Specter of Inscrutable Ebola Virus Haunts Africa


The evil began when a distant relative paid an unexpected visit from the rain forest. One by one, Bernard Massika’s loved ones began to fall ill.

Massika watched the younger of his two wives lapse into a feverish coma as her skin turned a deathly blue-black. His 8-year-old daughter began vomiting and coughing up blood.

By the time the scourge lifted a month later, 10 members of his family--including all nine children--were dead.

Doctors identified the assailant as ebola, the dreaded virus that periodically emerges from the forests of Africa, killing up to 80% of its victims. The virus, which rarely spreads far because it kills so fast, is named for a river in a Congo region where the disease was first noticed by health experts in 1976.


The cold, hard facts of modern science did not convince Massika, who gave another name to his woes--vampires.

“This was not a disease,” Massika says, recalling the ebola outbreak that killed his family and at least 11 others in early 1996. “We were attacked by powerful spirits of darkness.”

More than two decades after the first documented outbreak and three years after a deadly resurgence in nearby Congo, ebola remains a disease shrouded in mystery.

Gabon is the only country known to have suffered three sizable ebola epidemics, which killed at least 100 people since 1994. Still, many people in the West African nation deny its existence.

The disease has not been seen anywhere since Gabon’s third and latest outbreak ended in February 1997, said Dr. Ray Arthur, a virologist with the World Health Organization.

Like Massika, some Gabonese blame ebola’s ghastly symptoms--massive internal bleeding, vomiting and diarrhea--on witches, ghouls and vampires.

Although it is responsible for only a fraction of the deaths caused by Africa’s more common ailments, such as malaria, dysentery and sleeping sickness, ebola has a terrifying mystique.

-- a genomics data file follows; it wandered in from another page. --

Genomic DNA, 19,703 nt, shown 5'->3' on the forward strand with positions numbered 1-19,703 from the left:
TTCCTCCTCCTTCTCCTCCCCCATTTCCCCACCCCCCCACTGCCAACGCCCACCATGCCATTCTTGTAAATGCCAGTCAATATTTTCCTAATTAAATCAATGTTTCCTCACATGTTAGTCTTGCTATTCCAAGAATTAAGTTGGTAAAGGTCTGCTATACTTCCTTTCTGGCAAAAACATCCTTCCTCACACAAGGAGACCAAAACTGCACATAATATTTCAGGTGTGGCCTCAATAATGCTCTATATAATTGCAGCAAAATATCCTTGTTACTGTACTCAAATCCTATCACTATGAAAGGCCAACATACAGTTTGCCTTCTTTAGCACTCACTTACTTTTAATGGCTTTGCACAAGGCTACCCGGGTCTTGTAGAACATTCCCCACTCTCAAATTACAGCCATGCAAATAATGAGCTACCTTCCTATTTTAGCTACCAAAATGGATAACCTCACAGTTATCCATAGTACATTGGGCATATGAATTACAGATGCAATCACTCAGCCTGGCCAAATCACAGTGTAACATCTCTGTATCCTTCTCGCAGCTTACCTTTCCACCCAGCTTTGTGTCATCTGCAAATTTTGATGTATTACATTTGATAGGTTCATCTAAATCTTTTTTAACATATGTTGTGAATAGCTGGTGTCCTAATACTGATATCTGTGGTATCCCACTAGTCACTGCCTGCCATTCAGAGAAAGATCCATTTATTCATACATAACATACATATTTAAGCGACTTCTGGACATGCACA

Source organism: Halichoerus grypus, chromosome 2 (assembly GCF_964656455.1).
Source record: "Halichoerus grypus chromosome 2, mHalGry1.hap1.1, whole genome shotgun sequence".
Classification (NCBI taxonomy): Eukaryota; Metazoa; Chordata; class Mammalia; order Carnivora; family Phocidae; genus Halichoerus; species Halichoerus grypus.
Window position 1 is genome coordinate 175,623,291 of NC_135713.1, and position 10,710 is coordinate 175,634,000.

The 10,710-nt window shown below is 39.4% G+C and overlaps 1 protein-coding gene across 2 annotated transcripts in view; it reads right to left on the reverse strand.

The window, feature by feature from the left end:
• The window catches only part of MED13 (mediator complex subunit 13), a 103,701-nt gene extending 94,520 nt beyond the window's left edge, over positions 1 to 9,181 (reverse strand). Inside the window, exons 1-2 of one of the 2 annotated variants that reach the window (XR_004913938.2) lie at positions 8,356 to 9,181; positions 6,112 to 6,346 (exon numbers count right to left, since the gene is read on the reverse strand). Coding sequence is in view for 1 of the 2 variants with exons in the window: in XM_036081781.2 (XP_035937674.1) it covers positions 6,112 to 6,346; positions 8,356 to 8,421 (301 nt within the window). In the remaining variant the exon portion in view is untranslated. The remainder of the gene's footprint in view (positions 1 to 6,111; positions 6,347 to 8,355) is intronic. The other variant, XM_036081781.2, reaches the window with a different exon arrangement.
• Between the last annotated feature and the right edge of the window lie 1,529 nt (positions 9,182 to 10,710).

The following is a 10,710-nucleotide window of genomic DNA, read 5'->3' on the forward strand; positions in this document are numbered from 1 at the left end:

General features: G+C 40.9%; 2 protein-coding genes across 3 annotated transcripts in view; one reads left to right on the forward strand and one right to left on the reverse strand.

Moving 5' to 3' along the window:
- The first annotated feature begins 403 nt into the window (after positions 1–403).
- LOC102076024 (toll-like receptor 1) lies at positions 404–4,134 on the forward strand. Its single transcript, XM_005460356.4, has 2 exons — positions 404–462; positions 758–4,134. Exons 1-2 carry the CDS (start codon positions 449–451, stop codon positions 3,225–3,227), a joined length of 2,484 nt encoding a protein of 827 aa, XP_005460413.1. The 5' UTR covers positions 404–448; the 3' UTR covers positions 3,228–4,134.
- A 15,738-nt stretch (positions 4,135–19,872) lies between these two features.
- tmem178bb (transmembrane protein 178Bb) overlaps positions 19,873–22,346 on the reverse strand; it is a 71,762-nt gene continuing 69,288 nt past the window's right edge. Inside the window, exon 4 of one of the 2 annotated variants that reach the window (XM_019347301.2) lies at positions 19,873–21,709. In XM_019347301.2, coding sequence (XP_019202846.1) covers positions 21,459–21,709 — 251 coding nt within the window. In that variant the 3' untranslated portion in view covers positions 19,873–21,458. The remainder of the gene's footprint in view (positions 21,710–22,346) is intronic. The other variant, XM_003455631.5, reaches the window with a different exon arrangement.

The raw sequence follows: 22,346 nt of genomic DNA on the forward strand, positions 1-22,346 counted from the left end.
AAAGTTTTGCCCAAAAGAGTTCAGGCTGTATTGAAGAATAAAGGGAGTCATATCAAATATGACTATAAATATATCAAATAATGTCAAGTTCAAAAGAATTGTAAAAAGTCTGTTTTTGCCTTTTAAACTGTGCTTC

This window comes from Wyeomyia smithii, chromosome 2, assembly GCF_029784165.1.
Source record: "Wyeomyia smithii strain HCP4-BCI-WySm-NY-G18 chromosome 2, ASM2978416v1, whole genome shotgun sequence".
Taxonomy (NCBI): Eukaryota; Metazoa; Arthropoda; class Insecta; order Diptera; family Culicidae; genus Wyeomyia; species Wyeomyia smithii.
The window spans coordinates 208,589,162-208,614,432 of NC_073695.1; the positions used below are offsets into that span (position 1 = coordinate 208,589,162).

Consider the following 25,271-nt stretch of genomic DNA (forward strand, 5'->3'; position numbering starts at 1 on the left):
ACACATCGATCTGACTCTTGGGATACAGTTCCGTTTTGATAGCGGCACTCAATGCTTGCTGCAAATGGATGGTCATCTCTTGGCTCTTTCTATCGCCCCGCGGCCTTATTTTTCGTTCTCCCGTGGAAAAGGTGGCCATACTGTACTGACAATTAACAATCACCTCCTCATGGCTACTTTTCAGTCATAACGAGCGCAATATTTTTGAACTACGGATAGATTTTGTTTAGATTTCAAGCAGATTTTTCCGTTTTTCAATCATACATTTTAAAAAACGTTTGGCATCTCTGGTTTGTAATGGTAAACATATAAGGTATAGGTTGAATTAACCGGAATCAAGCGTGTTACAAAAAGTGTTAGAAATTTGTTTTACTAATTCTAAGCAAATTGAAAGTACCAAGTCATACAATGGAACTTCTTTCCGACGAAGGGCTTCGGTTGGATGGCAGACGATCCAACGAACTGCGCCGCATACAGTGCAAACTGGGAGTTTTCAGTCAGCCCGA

Some survivors never recover from the trauma of falling prey to what they believe is black magic. Others live in fear of the next outbreak.


After watching his family decimated, Massika and some other relatives were forced to flee from their village of Epassendje in northeastern Gabon. They ended up here in Makokou, a sleepy jungle town about 200 miles from Gabon’s capital, Libreville.

Massika suffered the further indignity of being ousted as chieftain of Epassendje by villagers who believed his immediate family was cursed. He was replaced by his younger brother, whose household was spared the plague.

Massika’s wife Pauline, who nearly died, has not spoken with her maternal family since the ordeal. Although her husband claims it was his traditional medicine that cured her, Pauline refuses to talk about it and will not shake hands with strangers.

“How can I believe all of this was just an accident?” Massika asks. “My enemies are working against me.”


Dr. Bertin Pambou, a Gabonese physician who conducts ebola research for Yale University, believes the intersection of traditional and modern cultures in the rain forests has provided a fertile breeding ground for the disease.

The virus may have always existed in the jungle, but mass outbreaks apparently are a recent occurrence. Traditional forest people probably died alone before infecting others.

These days, commercial hunters and loggers traipse through remote areas and return to villages that are unprepared to handle an epidemic.

One of the most common ways of contracting ebola is from touching an infected corpse. Traditional culture in many parts of Africa dictates that family members wash the cadaver of the deceased.


More contagious than AIDS but much less so than the common cold, ebola spreads quickly through contact with body fluids and kills most victims within a week. Outbreaks have a short life span because people who are infected die quickly--often before passing it on.

Experts around the world are looking for a vaccine or a cure, but both appear to be years away.

Nobody has yet been able to pinpoint ebola’s source, although some experts believe it may be carried by wild animals--possibly insects, rodents, bats. Like humans, monkeys catch and are often killed by the disease.

Pambou and other researchers trap animals and take blood and tissue samples in a quest to discover ebola’s secrets.


Massika believes the only reason he was spared is that he is a practitioner of traditional medicine and arcane lore. He says he fought magic with magic, using wild herbs to stave off the ebola attack.

“Nobody and nothing can kill me until I am prepared to die,” he boasts.

Pambou, who was once forced into a monthlong quarantine after an ebola patient vomited on his arm, believes some people may have developed an immunity against the virus or discovered natural medicines to fight it.

“It is possible that there are traditional solutions. . . . They may even work in some cases. We don’t know for sure,” he says.